I Take Issue…With Bad Copycat Publishing

I understand. I really do. Publishers want to make money and, traditionally, the best way to do that is to keep producing something like a guaranteed winner. After The Da Vinci Code became a hit, the bookish world was treated to a flood of books about historical mysteries that would change everything we ever knew about the world. Publishers are still trying to find books like the Harry Potter series, Gone Girl, and others. I don’t have a problem with any of that.

Getting lightning to strike twice, as it were, is hard work. One has to learn about the exact conditions that caused the lightning and how to reproduce those conditions. What was it about Harry Potter that made readers fall in love? Why on earth was Twilight so popular? It’s like having to psychoanalyze without being able to actually talk to anyone. One can only make decisions based on impressions and it’s no wonder that publishers sometimes get it wrong and produce books based on incorrect deductions.

Alexei Harlamoff

So far, I’m good. What I do have a problem with, is when publishers try to copy the wrong parts of the books people liked and go too far, only to produce one note books that are just not what we wanted. For example: The Wolf and the Watchman, by Niklas Natt och Dag. I don’t blame Natt och Dag for what that book ended up becoming. I blame whoever edited and published it. Reading it felt like someone told an author, people like really dark, awful things set in Scandinavia. Nothing about the society. Nothing about the detectives, really—just violence on top of violence. I can’t believe that almost the entire population of Stockholm circa 1793 were sadists.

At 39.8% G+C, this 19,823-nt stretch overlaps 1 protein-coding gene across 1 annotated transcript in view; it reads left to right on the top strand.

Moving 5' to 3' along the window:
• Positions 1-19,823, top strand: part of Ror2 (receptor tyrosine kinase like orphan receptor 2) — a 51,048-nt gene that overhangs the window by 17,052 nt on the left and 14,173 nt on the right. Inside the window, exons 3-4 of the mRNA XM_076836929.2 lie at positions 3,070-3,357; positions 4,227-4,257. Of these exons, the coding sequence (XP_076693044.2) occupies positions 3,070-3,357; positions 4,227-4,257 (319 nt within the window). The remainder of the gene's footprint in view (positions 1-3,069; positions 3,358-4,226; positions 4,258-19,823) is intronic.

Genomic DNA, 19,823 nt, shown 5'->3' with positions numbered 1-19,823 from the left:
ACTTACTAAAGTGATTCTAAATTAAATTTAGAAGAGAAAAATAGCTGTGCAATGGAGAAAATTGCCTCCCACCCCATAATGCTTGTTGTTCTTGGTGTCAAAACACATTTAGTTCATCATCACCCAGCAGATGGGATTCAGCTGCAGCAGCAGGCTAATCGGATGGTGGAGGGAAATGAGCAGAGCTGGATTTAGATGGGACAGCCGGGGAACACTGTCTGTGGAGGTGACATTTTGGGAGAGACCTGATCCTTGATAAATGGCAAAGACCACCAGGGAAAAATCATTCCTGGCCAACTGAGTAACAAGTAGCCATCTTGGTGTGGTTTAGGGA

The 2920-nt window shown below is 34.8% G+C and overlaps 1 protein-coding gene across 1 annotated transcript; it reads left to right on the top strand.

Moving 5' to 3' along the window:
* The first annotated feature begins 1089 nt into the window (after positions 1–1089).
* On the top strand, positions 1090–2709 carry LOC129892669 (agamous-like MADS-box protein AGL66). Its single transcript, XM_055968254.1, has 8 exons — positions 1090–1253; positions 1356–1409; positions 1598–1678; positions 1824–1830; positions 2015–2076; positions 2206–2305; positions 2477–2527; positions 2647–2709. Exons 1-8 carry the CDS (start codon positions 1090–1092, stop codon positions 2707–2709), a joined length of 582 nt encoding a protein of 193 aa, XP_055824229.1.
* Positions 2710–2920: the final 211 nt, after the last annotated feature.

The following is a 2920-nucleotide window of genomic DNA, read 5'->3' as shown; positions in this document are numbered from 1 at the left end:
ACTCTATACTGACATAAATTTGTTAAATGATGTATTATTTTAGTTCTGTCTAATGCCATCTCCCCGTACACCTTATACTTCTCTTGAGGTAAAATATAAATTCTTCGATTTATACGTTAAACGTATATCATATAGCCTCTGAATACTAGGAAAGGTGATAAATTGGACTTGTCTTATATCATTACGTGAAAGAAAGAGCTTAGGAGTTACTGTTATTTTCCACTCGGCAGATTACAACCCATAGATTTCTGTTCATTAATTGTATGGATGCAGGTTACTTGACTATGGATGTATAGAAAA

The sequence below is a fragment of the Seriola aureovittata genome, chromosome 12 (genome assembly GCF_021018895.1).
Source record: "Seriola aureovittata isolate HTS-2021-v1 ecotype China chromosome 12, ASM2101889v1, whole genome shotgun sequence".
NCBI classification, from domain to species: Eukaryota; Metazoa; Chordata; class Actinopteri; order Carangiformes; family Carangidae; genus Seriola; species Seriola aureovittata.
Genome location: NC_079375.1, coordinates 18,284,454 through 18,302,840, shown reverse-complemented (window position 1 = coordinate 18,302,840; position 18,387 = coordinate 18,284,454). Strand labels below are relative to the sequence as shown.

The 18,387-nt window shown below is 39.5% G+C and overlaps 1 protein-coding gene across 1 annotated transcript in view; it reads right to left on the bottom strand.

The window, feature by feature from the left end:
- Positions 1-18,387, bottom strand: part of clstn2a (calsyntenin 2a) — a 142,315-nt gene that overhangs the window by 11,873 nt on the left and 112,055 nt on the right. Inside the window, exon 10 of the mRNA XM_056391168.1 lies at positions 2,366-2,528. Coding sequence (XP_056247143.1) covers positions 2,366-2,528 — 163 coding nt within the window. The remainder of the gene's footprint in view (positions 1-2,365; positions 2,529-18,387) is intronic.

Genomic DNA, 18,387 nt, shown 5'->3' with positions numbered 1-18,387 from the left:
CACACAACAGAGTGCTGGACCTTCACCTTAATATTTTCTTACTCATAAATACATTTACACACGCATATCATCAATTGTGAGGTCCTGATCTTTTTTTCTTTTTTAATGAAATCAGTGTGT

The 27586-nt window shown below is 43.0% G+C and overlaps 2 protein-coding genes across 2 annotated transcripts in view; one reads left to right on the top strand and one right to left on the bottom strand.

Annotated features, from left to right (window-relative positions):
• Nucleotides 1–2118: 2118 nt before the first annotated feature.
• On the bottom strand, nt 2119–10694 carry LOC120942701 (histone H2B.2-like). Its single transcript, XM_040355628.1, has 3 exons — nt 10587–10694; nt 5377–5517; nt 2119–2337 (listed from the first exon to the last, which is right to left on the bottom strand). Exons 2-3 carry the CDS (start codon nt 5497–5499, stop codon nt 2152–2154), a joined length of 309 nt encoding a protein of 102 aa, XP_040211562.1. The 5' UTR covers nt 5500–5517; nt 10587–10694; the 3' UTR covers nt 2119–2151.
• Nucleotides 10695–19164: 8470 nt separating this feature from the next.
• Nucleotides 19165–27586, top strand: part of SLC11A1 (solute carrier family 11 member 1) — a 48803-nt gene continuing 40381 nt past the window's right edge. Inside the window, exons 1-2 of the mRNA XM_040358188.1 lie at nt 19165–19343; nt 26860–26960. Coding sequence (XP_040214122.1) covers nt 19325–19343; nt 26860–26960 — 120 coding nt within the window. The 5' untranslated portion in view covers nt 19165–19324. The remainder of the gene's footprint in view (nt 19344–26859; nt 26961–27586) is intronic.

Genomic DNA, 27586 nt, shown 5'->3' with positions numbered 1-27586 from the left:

Scandinavian noir has been big in the English language market since The Girl with the Dragon Tattoo broke out in 2008. Since that book made it big, we’ve seen dozens of books set in the freezing north: the Inspector Erlendur novels, the Kurt Wallander books, the Harry Hole series, and so on. They tend to feature moody, troubled detectives uncovering awful secrets hidden behind the seemingly egalitarian and calm façades of Nordic life. The grumpy detectives are nothing new. We’ve had those since Sherlock Holmes. The setting is new and who doesn’t love lifting up rocks to see what’s hiding underneath? The best books in this sub genre are deeply appealing for their psychological depth. Unfortunately for me, The Wolf and the Watchman had none of the good things about Scandinoir.

Pity the poor readers who end up on the receiving end of terrible books like the Fifty Shades series (which began as fan fiction of Twilight) or all the books about teenagers required to kill each other after The Hunger Games came out. I might be more inclined to forgive if I hadn’t just finished a copycat book that got it wrong. What about you, gentle readers? Have you ever read a terrible book that seemed like to come straight from a focus group?


  1. I can’t say that I have, mostly because I avoid such books- I roll my eyes when I see something appearing to copy Da Vinci Code- which I could not read- and Harry Potter- which I really enjoyed and Hunger Games- which my teenager really liked but come on. We need new ideas. It’s not the subject matter alone that caught the public’s attention, it’s the quality of writing and storytelling!

    Liked by 1 person

    1. Oh, yes! I am a big fan of original books. When I find something truly original, I usually end up gushing abut it to everyone I know.


  2. well, i’m more cynical… i don’t blame the publishers for trying, I just don’t want to give them my precious time or money. Yet… (playing the devil’s advocate) I am often falling for “… if you liked this one… then you’ll love that one…”


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